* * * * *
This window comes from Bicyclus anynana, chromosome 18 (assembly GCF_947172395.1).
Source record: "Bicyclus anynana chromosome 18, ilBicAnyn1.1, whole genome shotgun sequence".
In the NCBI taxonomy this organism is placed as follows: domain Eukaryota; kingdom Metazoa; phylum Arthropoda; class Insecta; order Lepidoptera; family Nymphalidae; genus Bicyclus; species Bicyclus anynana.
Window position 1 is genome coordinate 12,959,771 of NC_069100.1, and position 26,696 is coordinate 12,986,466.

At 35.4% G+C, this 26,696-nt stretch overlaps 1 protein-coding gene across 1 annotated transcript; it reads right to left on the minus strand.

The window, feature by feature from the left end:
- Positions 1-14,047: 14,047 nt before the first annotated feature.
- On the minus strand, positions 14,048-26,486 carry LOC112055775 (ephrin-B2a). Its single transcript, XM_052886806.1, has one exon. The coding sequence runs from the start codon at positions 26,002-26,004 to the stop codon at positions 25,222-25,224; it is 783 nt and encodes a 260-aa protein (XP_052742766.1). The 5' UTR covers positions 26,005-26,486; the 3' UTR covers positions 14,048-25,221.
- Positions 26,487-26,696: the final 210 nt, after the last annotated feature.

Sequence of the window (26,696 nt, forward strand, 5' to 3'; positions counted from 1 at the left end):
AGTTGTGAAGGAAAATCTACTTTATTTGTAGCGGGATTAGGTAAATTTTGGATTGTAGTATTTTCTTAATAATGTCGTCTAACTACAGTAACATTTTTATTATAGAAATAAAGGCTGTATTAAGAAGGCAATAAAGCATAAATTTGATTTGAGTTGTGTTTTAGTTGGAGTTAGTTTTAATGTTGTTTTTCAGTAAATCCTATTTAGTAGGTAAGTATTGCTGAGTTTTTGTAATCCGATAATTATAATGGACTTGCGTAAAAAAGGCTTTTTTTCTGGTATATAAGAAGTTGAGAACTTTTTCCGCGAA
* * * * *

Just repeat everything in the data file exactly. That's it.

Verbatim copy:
This window comes from Bicyclus anynana, chromosome 18 (assembly GCF_947172395.1).
Source record: "Bicyclus anynana chromosome 18, ilBicAnyn1.1, whole genome shotgun sequence".
In the NCBI taxonomy this organism is placed as follows: domain Eukaryota; kingdom Metazoa; phylum Arthropoda; class Insecta; order Lepidoptera; family Nymphalidae; genus Bicyclus; species Bicyclus anynana.
Window position 1 is genome coordinate 12,959,771 of NC_069100.1, and position 26,696 is coordinate 12,986,466.

At 35.4% G+C, this 26,696-nt stretch overlaps 1 protein-coding gene across 1 annotated transcript; it reads right to left on the minus strand.

The window, feature by feature from the left end:
- Positions 1-14,047: 14,047 nt before the first annotated feature.
- On the minus strand, positions 14,048-26,486 carry LOC112055775 (ephrin-B2a). Its single transcript, XM_052886806.1, has one exon. The coding sequence runs from the start codon at positions 26,002-26,004 to the stop codon at positions 25,222-25,224; it is 783 nt and encodes a 260-aa protein (XP_052742766.1). The 5' UTR covers positions 26,005-26,486; the 3' UTR covers positions 14,048-25,221.
- Positions 26,487-26,696: the final 210 nt, after the last annotated feature.

Sequence of the window (26,696 nt, forward strand, 5' to 3'; positions counted from 1 at the left end):
AGTTGTGAAGGAAAATCTACTTTATTTGTAGCGGGATTAGGTAAATTTTGGATTGTAGTATTTTCTTAATAATGTCGTCTAACTACAGTAACATTTTTATTATAGAAATAAAGGCTGTATTAAGAAGGCAATAAAGCATAAATTTGATTTGAGTTGTGTTTTAGTTGGAGTTAGTTTTAATGTTGTTTTTCAGTAAATCCTATTTAGTAGGTAAGTATTGCTGAGTTTTTGTAATCCGATAATTATAATGGACTTGCGTAAAAAAGGCTTTTTTTCTGGTATATAAGAAGTTGAGAACTTTTTCCGCGAA